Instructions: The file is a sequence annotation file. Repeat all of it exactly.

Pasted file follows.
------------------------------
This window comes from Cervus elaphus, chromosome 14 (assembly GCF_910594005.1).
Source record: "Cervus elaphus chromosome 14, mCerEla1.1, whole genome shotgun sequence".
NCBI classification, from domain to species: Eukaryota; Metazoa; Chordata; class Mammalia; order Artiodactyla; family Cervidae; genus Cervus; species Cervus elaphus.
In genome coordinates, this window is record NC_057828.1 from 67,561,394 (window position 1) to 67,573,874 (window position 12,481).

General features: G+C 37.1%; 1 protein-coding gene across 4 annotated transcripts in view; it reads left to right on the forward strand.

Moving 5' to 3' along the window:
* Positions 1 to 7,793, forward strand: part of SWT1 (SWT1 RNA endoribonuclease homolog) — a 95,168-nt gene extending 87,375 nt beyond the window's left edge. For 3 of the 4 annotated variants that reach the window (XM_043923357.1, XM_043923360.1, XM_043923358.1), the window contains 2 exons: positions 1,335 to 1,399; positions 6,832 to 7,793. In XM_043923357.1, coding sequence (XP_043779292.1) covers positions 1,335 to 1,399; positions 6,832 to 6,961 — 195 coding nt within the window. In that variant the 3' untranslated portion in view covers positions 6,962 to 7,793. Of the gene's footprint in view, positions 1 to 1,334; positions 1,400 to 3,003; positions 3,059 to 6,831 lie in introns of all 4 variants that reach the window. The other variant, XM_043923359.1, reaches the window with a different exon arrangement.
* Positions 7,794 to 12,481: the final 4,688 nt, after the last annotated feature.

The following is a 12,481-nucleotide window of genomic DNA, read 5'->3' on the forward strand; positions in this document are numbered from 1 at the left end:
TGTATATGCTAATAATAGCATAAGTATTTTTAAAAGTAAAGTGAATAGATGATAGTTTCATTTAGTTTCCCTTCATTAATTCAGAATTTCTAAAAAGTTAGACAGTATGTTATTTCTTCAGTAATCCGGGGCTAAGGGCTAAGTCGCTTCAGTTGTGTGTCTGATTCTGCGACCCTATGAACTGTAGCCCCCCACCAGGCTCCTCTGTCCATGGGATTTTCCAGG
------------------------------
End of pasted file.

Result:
This window comes from Cervus elaphus, chromosome 14 (assembly GCF_910594005.1).
Source record: "Cervus elaphus chromosome 14, mCerEla1.1, whole genome shotgun sequence".
NCBI classification, from domain to species: Eukaryota; Metazoa; Chordata; class Mammalia; order Artiodactyla; family Cervidae; genus Cervus; species Cervus elaphus.
In genome coordinates, this window is record NC_057828.1 from 67,561,394 (window position 1) to 67,573,874 (window position 12,481).

General features: G+C 37.1%; 1 protein-coding gene across 4 annotated transcripts in view; it reads left to right on the forward strand.

Moving 5' to 3' along the window:
* Positions 1 to 7,793, forward strand: part of SWT1 (SWT1 RNA endoribonuclease homolog) — a 95,168-nt gene extending 87,375 nt beyond the window's left edge. For 3 of the 4 annotated variants that reach the window (XM_043923357.1, XM_043923360.1, XM_043923358.1), the window contains 2 exons: positions 1,335 to 1,399; positions 6,832 to 7,793. In XM_043923357.1, coding sequence (XP_043779292.1) covers positions 1,335 to 1,399; positions 6,832 to 6,961 — 195 coding nt within the window. In that variant the 3' untranslated portion in view covers positions 6,962 to 7,793. Of the gene's footprint in view, positions 1 to 1,334; positions 1,400 to 3,003; positions 3,059 to 6,831 lie in introns of all 4 variants that reach the window. The other variant, XM_043923359.1, reaches the window with a different exon arrangement.
* Positions 7,794 to 12,481: the final 4,688 nt, after the last annotated feature.

The following is a 12,481-nucleotide window of genomic DNA, read 5'->3' on the forward strand; positions in this document are numbered from 1 at the left end:
TGTATATGCTAATAATAGCATAAGTATTTTTAAAAGTAAAGTGAATAGATGATAGTTTCATTTAGTTTCCCTTCATTAATTCAGAATTTCTAAAAAGTTAGACAGTATGTTATTTCTTCAGTAATCCGGGGCTAAGGGCTAAGTCGCTTCAGTTGTGTGTCTGATTCTGCGACCCTATGAACTGTAGCCCCCCACCAGGCTCCTCTGTCCATGGGATTTTCCAGG